Step Two October  April
  • The student and parent(s)/guardian(s) attend the PLAR Challenge meeting and receive further information about the PLAR Challenge process. Attendance at the meeting is mandatory for all students who intend to challenge a course for credit.
  • The student submits the PLAR Challenge Application Form (all pages), with signatures and the appropriate Required and Supporting documentation within ten school days of the meeting.
  • The principal assesses the PLAR Challenge Application formally and determines whether or not the PLAR Challenge may proceed. The student is notified by the principal of his/her decision within five school days.3
  • The principal informs the student of the balance of the PLAR procedure in the course: deadlines, materials needed, test dates, etc.
NOTE: Deviation from these will result in the PLAR Application being terminated.
Step Three November, December May, June
  • The student writes the PLAR assessments 4 at the times and places which are appropriate to the course. 70% of the mark will be based upon a minimum of two (2) formal tests and require approximately two (2) hours each. 30% of the mark will be based upon further assessment(s).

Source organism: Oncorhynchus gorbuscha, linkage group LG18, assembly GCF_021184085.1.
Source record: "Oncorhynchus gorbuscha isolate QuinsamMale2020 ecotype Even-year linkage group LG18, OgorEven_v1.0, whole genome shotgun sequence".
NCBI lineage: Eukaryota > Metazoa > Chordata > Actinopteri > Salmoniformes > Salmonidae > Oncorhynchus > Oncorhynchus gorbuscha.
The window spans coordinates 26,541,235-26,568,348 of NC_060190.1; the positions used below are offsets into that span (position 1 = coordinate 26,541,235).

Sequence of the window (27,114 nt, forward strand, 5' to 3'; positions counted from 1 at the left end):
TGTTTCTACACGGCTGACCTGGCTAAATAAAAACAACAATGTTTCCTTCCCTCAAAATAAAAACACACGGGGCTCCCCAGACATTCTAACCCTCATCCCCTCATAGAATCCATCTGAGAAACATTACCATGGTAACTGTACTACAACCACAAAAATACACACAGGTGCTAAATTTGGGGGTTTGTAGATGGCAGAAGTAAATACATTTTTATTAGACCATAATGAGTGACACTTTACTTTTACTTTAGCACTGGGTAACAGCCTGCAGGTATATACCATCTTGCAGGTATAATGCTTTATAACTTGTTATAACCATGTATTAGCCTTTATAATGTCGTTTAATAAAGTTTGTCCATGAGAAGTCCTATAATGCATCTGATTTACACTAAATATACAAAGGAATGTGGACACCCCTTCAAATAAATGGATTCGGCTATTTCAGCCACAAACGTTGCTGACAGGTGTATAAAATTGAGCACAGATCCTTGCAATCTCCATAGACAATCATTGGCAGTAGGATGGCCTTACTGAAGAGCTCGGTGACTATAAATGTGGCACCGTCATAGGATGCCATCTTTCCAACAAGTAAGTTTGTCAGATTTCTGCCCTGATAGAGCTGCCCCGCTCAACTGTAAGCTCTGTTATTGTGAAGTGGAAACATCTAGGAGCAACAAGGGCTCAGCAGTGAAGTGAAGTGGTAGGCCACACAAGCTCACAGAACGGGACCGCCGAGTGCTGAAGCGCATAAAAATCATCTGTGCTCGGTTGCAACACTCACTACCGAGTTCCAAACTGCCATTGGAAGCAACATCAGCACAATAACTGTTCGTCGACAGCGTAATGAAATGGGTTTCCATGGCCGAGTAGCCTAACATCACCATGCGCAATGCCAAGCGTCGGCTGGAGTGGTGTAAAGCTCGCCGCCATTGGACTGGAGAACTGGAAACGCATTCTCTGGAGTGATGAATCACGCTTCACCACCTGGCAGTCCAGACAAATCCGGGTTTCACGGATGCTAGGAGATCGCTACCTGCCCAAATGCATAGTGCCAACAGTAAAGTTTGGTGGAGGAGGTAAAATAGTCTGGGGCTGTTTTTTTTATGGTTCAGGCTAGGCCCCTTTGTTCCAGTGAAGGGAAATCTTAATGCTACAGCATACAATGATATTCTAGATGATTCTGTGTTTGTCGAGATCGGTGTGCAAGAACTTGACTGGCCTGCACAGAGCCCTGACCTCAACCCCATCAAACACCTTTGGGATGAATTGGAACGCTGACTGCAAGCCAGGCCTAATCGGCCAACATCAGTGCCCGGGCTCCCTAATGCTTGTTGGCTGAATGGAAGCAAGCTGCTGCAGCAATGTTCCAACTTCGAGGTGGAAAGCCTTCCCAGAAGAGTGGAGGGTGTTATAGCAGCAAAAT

Step Four December June
  • The principal informs the student of his/her final results.
  • The credit is entered on the appropriate forms within the school.

1 Course expectations may be found at the Ministry of Education website: http://www.edu.gov.on.ca.
2 The details will be available through your Student Services Office, the Avon Maitland DSB website, http://www.amdsb.ca and at the board office: 519.527.0111 or 800.592.5437 x 126. Attendance is mandatory.
3 Students whose applications are unsuccessful may re-apply the following year.
4 Some assessments may be done online, and may require the student to travel to a central assessment location.
 
PLAR: Prior Learning Assessment and Recognition - Application to Challenge a Course
PLAR: Prior Learning Assessment and Recognition Application to Challenge a Course Student Essay
Prior Learning Assessment and Recognition: Challenge for Credit Form
 
Revised December 2013